Credit: Brian Mazique
Gary Russell Jr. vs. Oscar Escandon
It's not a matter of will Gary Russell Jr. (27-1, 16 KO) defeat Oscar Escandon (25-2, 17 KO), the only question is will he become the first fighter to stop the sturdy Colombian. Russell defends his WBC featherweight title in his home state of Maryland so you can bank on seeing a raucous crowd at the MGM National Harbor in Oxon Hill.
On skill level alone, Russell is one of the seven best fighters in the world, but he hasn't been the busiest man in his sport.
My colleagues Josh Katzowitz and Peter Kahn and I still see a KO win in Russell's future, but I think it's going to happen earlier in the fight than they do.
Credit: Brian Mazique
Russell vs. Escandon
In over 30 years of watching boxing, I've seen one man with hand speed on par with Russell, and that's former feather gold medalist, super lightweight and welterweight champion, Meldrick Taylor. When you compare the speed and athleticism of Russell and Escandon, it's like sizing up a race between a gazelle and a rhino. Only in this competition, that gazelle has some pop in his gloves.
Escandon is tough as nails and he has a powerful lead left hook. He's a professional who has been in the ring with good competition, but he's out of his league when it comes to talent in this one. So long as Russell doesn't get caught looking ahead to a potential rematch with Vasyl Lomachenko, he should score a highlight-reel stoppage of one of the most rugged fighters in his weight region.
Here's what Kahn had to say about the fight:
Russell is clearly the better fighter in every way. It’s not even a discussion. Look for Russell to use his height advantage and superior skills to outwork and out power punch Escandon. Russell will be looking to impress in front of his hometown crowd. However, the Colombian challenger might find a way to stick around longer than expected and that could be simply because Russell has fought just twice in the past two years and needs to work off some ring rust.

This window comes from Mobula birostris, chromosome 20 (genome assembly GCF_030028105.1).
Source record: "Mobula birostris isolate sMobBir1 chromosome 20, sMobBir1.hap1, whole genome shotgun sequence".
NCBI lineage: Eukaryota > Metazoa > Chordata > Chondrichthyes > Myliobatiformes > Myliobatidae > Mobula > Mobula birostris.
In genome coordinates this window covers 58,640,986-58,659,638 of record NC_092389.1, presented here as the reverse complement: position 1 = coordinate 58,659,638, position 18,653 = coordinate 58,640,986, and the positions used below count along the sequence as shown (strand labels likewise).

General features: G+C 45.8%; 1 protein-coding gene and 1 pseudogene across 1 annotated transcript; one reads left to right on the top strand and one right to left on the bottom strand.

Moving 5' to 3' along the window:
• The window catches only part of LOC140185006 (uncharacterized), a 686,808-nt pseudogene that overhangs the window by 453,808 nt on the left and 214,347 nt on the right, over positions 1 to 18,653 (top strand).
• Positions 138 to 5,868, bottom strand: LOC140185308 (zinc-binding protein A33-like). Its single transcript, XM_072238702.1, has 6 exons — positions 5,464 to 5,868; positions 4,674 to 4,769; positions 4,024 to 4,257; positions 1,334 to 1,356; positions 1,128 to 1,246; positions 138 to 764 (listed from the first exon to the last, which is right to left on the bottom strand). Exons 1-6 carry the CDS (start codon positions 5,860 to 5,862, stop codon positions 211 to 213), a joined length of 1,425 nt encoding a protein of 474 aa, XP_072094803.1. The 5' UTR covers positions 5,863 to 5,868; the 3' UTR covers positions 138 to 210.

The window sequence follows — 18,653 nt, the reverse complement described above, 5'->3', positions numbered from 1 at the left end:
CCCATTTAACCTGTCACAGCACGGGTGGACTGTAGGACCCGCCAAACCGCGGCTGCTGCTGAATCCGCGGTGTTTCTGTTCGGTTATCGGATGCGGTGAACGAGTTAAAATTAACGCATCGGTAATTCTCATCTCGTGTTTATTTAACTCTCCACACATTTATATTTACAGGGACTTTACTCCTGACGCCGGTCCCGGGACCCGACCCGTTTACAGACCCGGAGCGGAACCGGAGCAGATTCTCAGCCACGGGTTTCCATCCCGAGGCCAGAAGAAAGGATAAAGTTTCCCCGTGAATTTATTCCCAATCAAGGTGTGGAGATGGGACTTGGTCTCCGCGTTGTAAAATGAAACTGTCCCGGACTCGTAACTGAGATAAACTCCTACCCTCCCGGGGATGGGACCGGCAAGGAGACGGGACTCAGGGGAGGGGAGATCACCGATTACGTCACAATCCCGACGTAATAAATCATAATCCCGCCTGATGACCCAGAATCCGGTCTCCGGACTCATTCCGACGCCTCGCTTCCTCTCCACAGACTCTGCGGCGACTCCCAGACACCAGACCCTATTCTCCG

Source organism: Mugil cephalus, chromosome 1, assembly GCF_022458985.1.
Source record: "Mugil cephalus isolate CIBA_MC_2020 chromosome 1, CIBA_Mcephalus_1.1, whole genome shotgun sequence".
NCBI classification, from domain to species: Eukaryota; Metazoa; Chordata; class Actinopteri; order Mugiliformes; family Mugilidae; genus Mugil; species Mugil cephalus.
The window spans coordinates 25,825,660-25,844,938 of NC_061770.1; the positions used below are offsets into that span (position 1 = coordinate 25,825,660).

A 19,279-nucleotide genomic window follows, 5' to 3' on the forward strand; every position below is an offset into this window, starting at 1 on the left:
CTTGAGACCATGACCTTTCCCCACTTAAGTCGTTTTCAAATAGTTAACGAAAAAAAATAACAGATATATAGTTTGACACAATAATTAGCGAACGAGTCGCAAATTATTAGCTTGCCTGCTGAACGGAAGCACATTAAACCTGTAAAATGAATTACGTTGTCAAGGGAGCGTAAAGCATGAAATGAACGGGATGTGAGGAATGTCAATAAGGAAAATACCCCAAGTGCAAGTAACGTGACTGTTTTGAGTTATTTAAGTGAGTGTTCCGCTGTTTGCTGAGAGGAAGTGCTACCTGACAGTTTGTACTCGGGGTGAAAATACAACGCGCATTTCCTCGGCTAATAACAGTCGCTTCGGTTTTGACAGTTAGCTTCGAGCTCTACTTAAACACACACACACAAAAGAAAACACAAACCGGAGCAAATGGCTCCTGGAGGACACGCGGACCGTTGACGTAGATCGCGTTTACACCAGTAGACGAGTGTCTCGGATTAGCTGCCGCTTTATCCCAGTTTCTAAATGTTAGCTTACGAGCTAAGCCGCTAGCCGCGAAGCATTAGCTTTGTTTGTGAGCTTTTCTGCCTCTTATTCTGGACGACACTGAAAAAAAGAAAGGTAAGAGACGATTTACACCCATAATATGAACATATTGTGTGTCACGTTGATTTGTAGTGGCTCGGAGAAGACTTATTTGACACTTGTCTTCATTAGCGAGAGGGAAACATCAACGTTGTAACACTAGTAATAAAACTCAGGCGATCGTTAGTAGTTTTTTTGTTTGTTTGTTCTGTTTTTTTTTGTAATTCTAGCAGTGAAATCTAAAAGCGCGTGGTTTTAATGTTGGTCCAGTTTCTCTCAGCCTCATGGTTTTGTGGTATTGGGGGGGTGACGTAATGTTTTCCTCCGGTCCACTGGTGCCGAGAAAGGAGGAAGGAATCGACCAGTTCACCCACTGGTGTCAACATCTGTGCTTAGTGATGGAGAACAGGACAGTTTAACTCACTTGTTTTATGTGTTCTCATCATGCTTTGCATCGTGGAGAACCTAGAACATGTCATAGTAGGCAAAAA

The vast majority of boxing fans probably don't know who Escandon is, and there's a pretty good reason for that. So far in his career, he hasn't shown he can beat a top-level fighter. Russell is a far superior boxer and technician, and he should have very few problems with Escandon.
It's been 13 months since Russell has fought, and he might have to battle through some ring rust (though Russell hasn't been the most active fighter during his career, so he's probably used to it). Also, Escandon hasn't fought in 14 months, so Russell's inactivity shouldn't hurt him any worse than Escandon's will hurt him. It's not often we get to see Russell fight. Which is a shame, because he's a really good fighter. He told Forbes this month that he wants a rematch with Lomachenko, the only loss of his career. This fight won't tell us if he can actually beat Lomachenko, but he'll have to win to keep Hi-Tech in sight.
We'll find out on Saturday night if Escandon can make it through 12 rounds, or perhaps shock the world with a monumental upset. As of publishing time, he was listed as a massive plus-1400 underdog.
Take a look at the latest from Katzowitz:
This Week In Boxing Biz: Where Will Canelo-GGG Be Fought, Is There a Rematch Clause? Canelo PPV Buys
Oscar De La Hoya Redeems Himself With Canelo Vs. GGG And Takes Jab At Mayweather
Also, be sure to check back next week to see our ongoing prediction point standings. We each get five points for picking the winner, three for picking the method of victory and another three if we pick the right round.
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